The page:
Will Your Treatment Plans Actually Survive a Doomsday Scenario? By Lawrence Rubin, PhD, ABPP on 8/5/22 - 3:49 PM

As a practicing clinical supervisor, and when I have attempted to teach graduate counseling students the differences between the art and science of psychotherapy, I have been careful to flavor my guidance with what I hoped would be just the right amount of professional ethics. And sometimes for good luck, I would add a pinch of legal-speak. But what seems to have resounded most loudly from my lessons were those that were worst case scenario-infused examples of what to do in clinical work to avoid, or at least contend with what one of my supervisees called, “Dr. Rubin’s Doomsday Scenario.” And this particular form of supervision-by-terrorization centered around the simple question, “what if you had to defend your treatment plan and/or intervention on the stand to an overly aggressive plaintiff’s attorney whose aggrieved client claimed that your treatment had caused them harm?

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With the exception of those students/supervisees who were subsequently influenced to reconsider their professional trajectories, the rest learned the importance of justifying their treatment plan and techniques by locating their foundation in the quantitative research literature and/or the position statements/practice parameters/best practices guidelines of respectable and respected clinical organizations such as the American Psychological Association, American Counseling Association, National Association of Social Workers, American Association of Marriage and Family Therapy, American Academy of Child and Adolescent Psychiatry.

So, when I recently met with one of my clinical supervisees who had implemented what seemed to be a creative, and as he related, effective intervention around trauma in a therapy group, I asked him the simple question, “Where did this technique come from?” Quite pleased with himself and the apparent sweet fruits of his empathetic and creative labors, he couldn’t quite recall the source of the intervention. “I did my research….I found it somewhere online,” he said sheepishly, knowing from his experience with me, that such a response would likely be met with less than positivity, enthusiasm, and accolades for his clinical decision making.

“Somewhere online,” I mused inwardly. Oy! Where had my lessons gone? Had I failed him? Had he failed his clients? Would he fail on the stand if even one of the clients in that trauma group complained about his intervention or its unintended aftermath? So, I asked for more feedback to which he responded by saying that he had chosen the exercise for the group because after reviewing their clinical files and having worked with them both individually and in group, and due to their shared histories of trauma, the intervention made sense at that juncture. And because these clients had other group activities throughout the day that did not rely on creative/expressive media, he thought that inclusion of such would be particularly appealing to them and provide them with an alternative means of expressing their trauma-related feelings, memories, and somatic experiences. He added that he had tried using this exercise in the past but was not successful because those clients were far less open about their trauma and generally treatment resistant. Further, past therapy groups had not gelled as did the current one with which the intervention seemed so successful. He concluded his justification non-defensively by saying that group members responded very well to the exercise, seemed generally and genuinely grateful, were able to express their vulnerabilities, and had even highlighted each other's strengths during the debriefing.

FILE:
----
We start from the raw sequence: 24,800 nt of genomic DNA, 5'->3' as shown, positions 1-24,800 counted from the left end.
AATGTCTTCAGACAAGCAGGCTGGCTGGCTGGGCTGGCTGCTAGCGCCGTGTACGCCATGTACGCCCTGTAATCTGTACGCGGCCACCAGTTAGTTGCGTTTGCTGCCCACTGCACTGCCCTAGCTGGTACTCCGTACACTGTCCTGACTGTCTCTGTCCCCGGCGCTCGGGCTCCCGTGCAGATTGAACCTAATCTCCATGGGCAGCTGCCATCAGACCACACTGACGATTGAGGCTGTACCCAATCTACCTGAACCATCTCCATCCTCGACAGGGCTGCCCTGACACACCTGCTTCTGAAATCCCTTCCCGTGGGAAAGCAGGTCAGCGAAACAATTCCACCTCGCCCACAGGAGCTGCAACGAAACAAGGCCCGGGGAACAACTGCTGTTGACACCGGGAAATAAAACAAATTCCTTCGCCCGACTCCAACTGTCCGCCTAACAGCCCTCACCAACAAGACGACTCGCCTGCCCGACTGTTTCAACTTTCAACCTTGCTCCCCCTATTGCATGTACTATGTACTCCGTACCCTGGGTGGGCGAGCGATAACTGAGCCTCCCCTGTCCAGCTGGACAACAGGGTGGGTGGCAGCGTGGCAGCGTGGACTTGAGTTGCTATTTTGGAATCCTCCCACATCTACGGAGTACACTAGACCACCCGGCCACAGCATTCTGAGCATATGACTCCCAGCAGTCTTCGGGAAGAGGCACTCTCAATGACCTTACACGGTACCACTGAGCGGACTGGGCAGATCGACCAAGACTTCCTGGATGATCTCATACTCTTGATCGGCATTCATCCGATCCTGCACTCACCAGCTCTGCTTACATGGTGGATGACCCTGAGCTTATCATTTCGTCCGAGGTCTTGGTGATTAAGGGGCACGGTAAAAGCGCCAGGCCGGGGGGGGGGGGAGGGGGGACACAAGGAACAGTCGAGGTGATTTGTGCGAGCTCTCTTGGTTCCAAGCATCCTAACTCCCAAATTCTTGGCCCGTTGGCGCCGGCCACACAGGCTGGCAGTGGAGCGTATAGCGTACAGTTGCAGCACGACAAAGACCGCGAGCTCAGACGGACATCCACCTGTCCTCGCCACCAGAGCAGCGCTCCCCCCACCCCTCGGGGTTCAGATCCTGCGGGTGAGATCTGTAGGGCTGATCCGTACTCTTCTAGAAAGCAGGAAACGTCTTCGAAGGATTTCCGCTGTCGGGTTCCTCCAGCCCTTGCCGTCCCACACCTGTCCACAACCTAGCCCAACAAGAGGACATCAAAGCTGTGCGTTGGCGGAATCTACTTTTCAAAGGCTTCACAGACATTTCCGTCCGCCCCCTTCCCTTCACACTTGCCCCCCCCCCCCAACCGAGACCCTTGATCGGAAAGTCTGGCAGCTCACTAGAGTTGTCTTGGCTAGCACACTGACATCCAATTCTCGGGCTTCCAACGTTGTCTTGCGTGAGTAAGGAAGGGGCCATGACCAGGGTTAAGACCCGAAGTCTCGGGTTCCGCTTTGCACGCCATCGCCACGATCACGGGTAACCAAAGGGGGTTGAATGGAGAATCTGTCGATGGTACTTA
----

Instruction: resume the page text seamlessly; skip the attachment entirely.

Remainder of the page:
Truth be told, I was pleased with what I heard. And I was quite proud with the way he had accumulated his “practice-based evidence” (as opposed to evidence-based practice), had taken the time to study the clients’ individual and collective histories, drew from his experience with each off them and as a cohort, and then tailor-made the intervention to their collective needs. And while that fictitious plaintiff’s attorney might have torn him to shreds on the stand, even if the counterargument was made that this was a well-researched, deliberated, and implemented intervention, he demonstrated a scientific and artistic approach to clinical service delivery. And isn’t that what we hope our interns and counseling students will be able to do some day?


I remember something David Nylund once said when presenting at the 2001 Pan-Pacific Brief Psychotherapy Conference in Japan. He mused, “I believe in evidence, but I am more interested in what constitutes evidence, and who gets to decide on what counts as evidence. Is it professionals, licensing boards, researchers, and journal editors? Or is it clients? If a young person can reclaim his life from ADHD, for example, and we create and circulate a therapeutic letter about his experience, I consider that just as compelling as a randomized clinical trial.”

Well, I don’t think that Nylund’s constructivist rejoinder would satisfy that attorney, but it works for me, as did the intervention and justification my intern demonstrated.   

File under: The Art of Psychotherapy, Musings and Reflections, Therapy Training